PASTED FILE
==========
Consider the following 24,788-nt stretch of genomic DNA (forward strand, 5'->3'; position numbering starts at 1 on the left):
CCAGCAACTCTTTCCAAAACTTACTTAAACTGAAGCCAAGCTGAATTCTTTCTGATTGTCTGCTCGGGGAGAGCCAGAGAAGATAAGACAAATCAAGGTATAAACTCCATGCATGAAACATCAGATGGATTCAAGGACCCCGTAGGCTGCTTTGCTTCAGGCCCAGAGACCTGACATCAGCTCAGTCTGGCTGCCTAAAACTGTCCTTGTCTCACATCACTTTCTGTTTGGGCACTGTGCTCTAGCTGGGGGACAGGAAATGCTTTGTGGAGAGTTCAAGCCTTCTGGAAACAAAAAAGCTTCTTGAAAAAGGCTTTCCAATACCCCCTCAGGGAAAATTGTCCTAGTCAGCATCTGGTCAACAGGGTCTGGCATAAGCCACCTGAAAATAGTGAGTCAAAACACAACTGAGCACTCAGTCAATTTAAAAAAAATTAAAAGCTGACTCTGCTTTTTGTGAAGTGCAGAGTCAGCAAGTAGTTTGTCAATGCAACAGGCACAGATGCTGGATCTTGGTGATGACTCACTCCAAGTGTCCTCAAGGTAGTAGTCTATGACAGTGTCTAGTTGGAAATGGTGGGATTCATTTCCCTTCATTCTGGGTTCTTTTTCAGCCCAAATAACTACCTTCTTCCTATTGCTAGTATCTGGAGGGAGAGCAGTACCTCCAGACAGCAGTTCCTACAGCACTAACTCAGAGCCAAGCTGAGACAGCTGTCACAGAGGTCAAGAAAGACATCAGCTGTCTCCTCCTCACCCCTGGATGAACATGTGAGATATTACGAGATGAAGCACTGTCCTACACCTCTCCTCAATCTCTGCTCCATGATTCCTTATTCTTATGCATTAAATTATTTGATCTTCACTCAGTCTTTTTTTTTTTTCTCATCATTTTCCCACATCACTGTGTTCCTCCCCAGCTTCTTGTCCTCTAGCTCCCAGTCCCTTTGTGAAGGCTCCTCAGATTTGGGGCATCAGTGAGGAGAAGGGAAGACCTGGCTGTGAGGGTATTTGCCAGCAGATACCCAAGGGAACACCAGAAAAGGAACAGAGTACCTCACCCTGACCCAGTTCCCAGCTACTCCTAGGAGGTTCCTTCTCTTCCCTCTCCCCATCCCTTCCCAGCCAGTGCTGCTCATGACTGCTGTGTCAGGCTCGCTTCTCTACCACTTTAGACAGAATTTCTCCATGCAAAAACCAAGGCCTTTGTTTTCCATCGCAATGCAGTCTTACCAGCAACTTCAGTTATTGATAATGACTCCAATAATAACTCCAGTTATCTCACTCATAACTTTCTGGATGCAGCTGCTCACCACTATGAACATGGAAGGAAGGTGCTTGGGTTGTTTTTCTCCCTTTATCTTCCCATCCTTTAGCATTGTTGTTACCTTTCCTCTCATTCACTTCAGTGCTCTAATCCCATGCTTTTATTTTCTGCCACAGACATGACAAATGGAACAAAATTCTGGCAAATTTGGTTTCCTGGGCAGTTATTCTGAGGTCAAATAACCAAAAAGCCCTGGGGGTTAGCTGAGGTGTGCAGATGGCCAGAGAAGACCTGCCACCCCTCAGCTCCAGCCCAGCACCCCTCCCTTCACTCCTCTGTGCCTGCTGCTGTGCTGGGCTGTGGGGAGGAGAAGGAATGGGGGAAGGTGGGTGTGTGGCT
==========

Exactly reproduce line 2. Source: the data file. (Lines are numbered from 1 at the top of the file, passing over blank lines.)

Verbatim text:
CCAGCAACTCTTTCCAAAACTTACTTAAACTGAAGCCAAGCTGAATTCTTTCTGATTGTCTGCTCGGGGAGAGCCAGAGAAGATAAGACAAATCAAGGTATAAACTCCATGCATGAAACATCAGATGGATTCAAGGACCCCGTAGGCTGCTTTGCTTCAGGCCCAGAGACCTGACATCAGCTCAGTCTGGCTGCCTAAAACTGTCCTTGTCTCACATCACTTTCTGTTTGGGCACTGTGCTCTAGCTGGGGGACAGGAAATGCTTTGTGGAGAGTTCAAGCCTTCTGGAAACAAAAAAGCTTCTTGAAAAAGGCTTTCCAATACCCCCTCAGGGAAAATTGTCCTAGTCAGCATCTGGTCAACAGGGTCTGGCATAAGCCACCTGAAAATAGTGAGTCAAAACACAACTGAGCACTCAGTCAATTTAAAAAAAATTAAAAGCTGACTCTGCTTTTTGTGAAGTGCAGAGTCAGCAAGTAGTTTGTCAATGCAACAGGCACAGATGCTGGATCTTGGTGATGACTCACTCCAAGTGTCCTCAAGGTAGTAGTCTATGACAGTGTCTAGTTGGAAATGGTGGGATTCATTTCCCTTCATTCTGGGTTCTTTTTCAGCCCAAATAACTACCTTCTTCCTATTGCTAGTATCTGGAGGGAGAGCAGTACCTCCAGACAGCAGTTCCTACAGCACTAACTCAGAGCCAAGCTGAGACAGCTGTCACAGAGGTCAAGAAAGACATCAGCTGTCTCCTCCTCACCCCTGGATGAACATGTGAGATATTACGAGATGAAGCACTGTCCTACACCTCTCCTCAATCTCTGCTCCATGATTCCTTATTCTTATGCATTAAATTATTTGATCTTCACTCAGTCTTTTTTTTTTTTCTCATCATTTTCCCACATCACTGTGTTCCTCCCCAGCTTCTTGTCCTCTAGCTCCCAGTCCCTTTGTGAAGGCTCCTCAGATTTGGGGCATCAGTGAGGAGAAGGGAAGACCTGGCTGTGAGGGTATTTGCCAGCAGATACCCAAGGGAACACCAGAAAAGGAACAGAGTACCTCACCCTGACCCAGTTCCCAGCTACTCCTAGGAGGTTCCTTCTCTTCCCTCTCCCCATCCCTTCCCAGCCAGTGCTGCTCATGACTGCTGTGTCAGGCTCGCTTCTCTACCACTTTAGACAGAATTTCTCCATGCAAAAACCAAGGCCTTTGTTTTCCATCGCAATGCAGTCTTACCAGCAACTTCAGTTATTGATAATGACTCCAATAATAACTCCAGTTATCTCACTCATAACTTTCTGGATGCAGCTGCTCACCACTATGAACATGGAAGGAAGGTGCTTGGGTTGTTTTTCTCCCTTTATCTTCCCATCCTTTAGCATTGTTGTTACCTTTCCTCTCATTCACTTCAGTGCTCTAATCCCATGCTTTTATTTTCTGCCACAGACATGACAAATGGAACAAAATTCTGGCAAATTTGGTTTCCTGGGCAGTTATTCTGAGGTCAAATAACCAAAAAGCCCTGGGGGTTAGCTGAGGTGTGCAGATGGCCAGAGAAGACCTGCCACCCCTCAGCTCCAGCCCAGCACCCCTCCCTTCACTCCTCTGTGCCTGCTGCTGTGCTGGGCTGTGGGGAGGAGAAGGAATGGGGGAAGGTGGGTGTGTGGCT